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National Tertiary Education Union members will launch industrial action across five Queensland universities as anger over unacceptable pay offers intensifies.

QUT workers will walk off the job for a full-day strike on Monday after management proposed a real wages pay cut. Under the offer, staff would receive 11.2% over three years - well below the soaring cost of living.

The first increase of 4.6 would be delayed until the agreement is approved - possibly as late as mid-2023.

Griffith University NTEU members will stop work on Friday, November 18, for 30 minutes to plan rolling stop-work action across the university the following week.

At Griffith, management attempted to sideline the Union by sending an offer directly to all staff. 

The proposal included salary increases of just 2.7% a year - totalling 10% over almost four years. 

Central Queensland University NTEU members have been implementing rolling stoppages this week.

 Members at UQ will stage ‘mark-ins’, with casuals marking assignments together in solidarity to recognise constant exploitation and wage theft.

 Protests will be held at James Cook University’s Townsville and Cairns campuses on Tuesday after pledged to lock out staff who implemented low-level bans with little impact on students.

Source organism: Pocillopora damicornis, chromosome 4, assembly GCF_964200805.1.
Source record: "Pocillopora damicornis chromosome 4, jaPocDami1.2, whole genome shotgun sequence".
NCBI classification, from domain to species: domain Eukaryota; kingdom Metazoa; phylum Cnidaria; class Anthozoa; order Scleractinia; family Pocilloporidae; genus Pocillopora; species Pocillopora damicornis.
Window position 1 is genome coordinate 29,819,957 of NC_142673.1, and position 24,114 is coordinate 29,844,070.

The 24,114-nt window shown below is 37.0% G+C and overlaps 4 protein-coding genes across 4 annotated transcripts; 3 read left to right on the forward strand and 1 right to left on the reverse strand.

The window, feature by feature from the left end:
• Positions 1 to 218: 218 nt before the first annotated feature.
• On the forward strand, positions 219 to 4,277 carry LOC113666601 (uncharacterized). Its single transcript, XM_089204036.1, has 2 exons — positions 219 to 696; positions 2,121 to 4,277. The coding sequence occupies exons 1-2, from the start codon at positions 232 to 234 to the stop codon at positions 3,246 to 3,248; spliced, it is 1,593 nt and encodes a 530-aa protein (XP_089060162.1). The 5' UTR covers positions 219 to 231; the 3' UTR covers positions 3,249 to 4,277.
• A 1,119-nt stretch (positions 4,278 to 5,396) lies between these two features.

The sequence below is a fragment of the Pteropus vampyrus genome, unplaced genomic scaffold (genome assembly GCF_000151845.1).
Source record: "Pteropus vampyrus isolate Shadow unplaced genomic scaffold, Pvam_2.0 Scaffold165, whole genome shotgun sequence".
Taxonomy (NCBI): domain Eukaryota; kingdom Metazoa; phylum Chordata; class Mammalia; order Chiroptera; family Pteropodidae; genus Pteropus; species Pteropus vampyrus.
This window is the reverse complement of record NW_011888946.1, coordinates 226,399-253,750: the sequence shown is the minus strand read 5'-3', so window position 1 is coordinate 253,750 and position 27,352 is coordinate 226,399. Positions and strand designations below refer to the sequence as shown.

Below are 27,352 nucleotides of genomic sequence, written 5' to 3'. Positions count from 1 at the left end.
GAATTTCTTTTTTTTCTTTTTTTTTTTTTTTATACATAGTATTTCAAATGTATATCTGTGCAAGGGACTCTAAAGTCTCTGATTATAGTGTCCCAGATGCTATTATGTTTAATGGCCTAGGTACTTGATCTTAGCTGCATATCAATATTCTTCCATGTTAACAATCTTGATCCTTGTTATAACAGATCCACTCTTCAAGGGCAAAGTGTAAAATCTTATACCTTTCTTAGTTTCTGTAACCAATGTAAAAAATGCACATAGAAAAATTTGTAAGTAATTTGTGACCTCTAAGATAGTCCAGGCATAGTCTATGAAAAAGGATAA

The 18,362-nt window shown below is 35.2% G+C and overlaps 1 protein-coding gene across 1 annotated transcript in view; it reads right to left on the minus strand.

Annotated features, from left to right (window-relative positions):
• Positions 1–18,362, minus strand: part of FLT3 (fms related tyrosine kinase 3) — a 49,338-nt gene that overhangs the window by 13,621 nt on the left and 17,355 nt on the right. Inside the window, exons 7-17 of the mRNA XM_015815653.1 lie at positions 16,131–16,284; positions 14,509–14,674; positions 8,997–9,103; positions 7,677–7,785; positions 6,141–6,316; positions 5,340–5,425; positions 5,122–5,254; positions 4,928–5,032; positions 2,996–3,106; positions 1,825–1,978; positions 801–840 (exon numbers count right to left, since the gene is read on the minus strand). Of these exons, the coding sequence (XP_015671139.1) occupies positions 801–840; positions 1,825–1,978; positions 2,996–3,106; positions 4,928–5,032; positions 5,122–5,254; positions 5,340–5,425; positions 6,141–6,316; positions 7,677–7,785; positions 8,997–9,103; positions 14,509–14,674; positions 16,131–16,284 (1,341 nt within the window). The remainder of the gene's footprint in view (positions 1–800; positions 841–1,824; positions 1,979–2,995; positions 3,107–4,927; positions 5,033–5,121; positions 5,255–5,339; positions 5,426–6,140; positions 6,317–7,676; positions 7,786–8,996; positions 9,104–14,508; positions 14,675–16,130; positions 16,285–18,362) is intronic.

NTEU Queensland Secretary, Michael McNally, said: “University managements need to stop lowballing staff and start negotiating on fair pay rises that keep up with the cost of living. Some staff haven’t had a pay rise for more than a year yet management is still trying to defer an increase.

“Griffith thinks it can buy staff off with a $1000 sign-on bonus but our members see that for what it is - a cynical bribe that does nothing to address the real issues. Staff need real pay rises, not one-off bribes. QUT members will show management exactly what they think of their paltry offer when they go on strike on Monday. That will send a loud and clear message that QUT must return to the negotiating table with a serious offer.

NTEU Griffith Branch President, Kim Walder, said: “Griffith plonking a substandard offer on the table, not giving us the opportunity to negotiate, and sending it out to all staff was really disrespectful. Our members are angry about that.

 “Ten percent over nearly four years is simply not good enough. Staff won’t cop that. We’d need that over two years to even come close to skyrocketing cost of living increases.”

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